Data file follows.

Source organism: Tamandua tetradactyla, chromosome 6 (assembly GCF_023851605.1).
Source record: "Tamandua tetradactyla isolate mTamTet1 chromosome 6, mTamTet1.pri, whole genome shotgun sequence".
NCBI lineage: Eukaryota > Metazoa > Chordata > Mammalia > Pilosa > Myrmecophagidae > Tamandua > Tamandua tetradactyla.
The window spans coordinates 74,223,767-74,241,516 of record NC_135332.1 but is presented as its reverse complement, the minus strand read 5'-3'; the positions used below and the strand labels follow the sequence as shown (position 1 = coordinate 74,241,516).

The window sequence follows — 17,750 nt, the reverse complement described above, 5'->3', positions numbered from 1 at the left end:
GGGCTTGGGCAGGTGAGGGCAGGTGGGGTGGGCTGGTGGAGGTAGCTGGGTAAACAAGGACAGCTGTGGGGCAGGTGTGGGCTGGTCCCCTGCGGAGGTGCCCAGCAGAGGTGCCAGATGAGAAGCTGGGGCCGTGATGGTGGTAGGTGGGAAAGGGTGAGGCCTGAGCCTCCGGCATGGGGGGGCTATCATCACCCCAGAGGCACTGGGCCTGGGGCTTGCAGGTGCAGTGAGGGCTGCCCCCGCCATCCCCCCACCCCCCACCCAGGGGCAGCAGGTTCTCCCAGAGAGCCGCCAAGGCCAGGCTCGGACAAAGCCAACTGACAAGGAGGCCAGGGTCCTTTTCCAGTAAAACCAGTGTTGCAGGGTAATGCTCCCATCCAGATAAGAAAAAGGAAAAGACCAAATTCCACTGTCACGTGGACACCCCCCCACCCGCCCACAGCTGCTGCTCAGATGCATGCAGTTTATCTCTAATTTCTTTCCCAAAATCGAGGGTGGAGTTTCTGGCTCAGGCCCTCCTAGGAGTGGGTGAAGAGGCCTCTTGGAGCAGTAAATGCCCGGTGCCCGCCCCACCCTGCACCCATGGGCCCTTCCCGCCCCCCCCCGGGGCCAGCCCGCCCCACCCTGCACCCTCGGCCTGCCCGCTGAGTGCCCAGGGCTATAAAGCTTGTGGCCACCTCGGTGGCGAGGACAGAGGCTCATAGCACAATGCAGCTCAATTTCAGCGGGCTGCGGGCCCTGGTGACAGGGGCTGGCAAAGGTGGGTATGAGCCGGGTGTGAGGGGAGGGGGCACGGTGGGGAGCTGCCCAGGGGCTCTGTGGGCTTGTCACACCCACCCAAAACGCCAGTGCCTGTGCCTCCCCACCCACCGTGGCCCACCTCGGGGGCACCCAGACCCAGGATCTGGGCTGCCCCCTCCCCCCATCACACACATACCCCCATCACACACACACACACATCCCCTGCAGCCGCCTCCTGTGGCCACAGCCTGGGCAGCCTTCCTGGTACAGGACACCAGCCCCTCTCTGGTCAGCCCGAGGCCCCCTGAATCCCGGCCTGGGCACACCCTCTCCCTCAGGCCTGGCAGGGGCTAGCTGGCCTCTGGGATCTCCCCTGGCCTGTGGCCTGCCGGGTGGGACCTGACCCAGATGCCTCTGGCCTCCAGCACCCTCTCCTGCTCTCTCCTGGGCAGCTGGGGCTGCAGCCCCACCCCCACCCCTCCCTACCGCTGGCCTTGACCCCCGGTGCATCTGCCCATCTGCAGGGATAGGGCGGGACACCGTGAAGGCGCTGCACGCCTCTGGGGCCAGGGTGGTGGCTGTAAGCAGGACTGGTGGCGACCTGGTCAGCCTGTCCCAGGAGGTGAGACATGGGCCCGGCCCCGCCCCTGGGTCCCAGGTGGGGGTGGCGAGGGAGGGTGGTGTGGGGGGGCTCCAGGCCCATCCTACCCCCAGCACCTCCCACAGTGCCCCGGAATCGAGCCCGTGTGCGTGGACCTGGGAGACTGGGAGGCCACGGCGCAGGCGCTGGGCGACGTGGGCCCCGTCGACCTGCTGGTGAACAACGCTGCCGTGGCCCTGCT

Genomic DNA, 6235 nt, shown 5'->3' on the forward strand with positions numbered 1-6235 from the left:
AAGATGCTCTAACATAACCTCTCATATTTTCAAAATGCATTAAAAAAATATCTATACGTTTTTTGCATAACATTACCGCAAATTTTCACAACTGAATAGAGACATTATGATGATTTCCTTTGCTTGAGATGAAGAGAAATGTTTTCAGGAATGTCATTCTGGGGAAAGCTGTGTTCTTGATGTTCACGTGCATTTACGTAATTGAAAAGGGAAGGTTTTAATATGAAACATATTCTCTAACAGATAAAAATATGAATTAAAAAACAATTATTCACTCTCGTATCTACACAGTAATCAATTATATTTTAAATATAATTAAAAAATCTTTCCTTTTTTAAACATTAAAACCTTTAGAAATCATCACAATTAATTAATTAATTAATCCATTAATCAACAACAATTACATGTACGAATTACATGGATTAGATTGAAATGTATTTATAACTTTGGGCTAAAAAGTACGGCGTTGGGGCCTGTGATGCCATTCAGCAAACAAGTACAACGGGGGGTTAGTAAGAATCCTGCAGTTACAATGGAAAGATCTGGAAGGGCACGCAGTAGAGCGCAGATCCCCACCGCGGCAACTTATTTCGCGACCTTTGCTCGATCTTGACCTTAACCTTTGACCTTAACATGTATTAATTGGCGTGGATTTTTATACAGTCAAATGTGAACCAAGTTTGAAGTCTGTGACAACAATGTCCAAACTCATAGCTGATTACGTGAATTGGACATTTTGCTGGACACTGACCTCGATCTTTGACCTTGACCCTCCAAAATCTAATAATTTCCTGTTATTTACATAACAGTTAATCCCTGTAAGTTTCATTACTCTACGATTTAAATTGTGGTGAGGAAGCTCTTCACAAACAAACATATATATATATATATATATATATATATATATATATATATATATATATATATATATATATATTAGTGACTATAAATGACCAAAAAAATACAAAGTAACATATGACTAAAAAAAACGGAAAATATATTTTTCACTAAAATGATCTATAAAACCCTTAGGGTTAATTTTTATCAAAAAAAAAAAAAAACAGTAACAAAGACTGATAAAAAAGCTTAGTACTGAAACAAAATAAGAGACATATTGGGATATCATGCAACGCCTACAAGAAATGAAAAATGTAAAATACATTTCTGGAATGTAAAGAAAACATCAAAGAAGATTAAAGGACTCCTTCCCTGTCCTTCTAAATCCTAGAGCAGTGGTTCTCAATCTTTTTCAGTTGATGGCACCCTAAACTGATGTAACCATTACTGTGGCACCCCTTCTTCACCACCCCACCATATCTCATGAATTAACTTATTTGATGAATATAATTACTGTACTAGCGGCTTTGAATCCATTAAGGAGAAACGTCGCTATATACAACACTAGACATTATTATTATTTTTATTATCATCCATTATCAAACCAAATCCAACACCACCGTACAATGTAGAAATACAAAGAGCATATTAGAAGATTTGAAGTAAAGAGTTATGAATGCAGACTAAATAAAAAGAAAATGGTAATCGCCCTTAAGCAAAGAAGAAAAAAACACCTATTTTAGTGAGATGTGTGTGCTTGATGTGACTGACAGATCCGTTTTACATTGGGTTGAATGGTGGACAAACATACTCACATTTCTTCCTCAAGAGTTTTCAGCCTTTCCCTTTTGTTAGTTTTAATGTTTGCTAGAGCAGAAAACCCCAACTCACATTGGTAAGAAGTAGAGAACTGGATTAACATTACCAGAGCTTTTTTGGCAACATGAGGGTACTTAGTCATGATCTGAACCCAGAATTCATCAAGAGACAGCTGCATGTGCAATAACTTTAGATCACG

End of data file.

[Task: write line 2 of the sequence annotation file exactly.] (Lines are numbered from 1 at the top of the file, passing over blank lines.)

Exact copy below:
Source record: "Tamandua tetradactyla isolate mTamTet1 chromosome 6, mTamTet1.pri, whole genome shotgun sequence".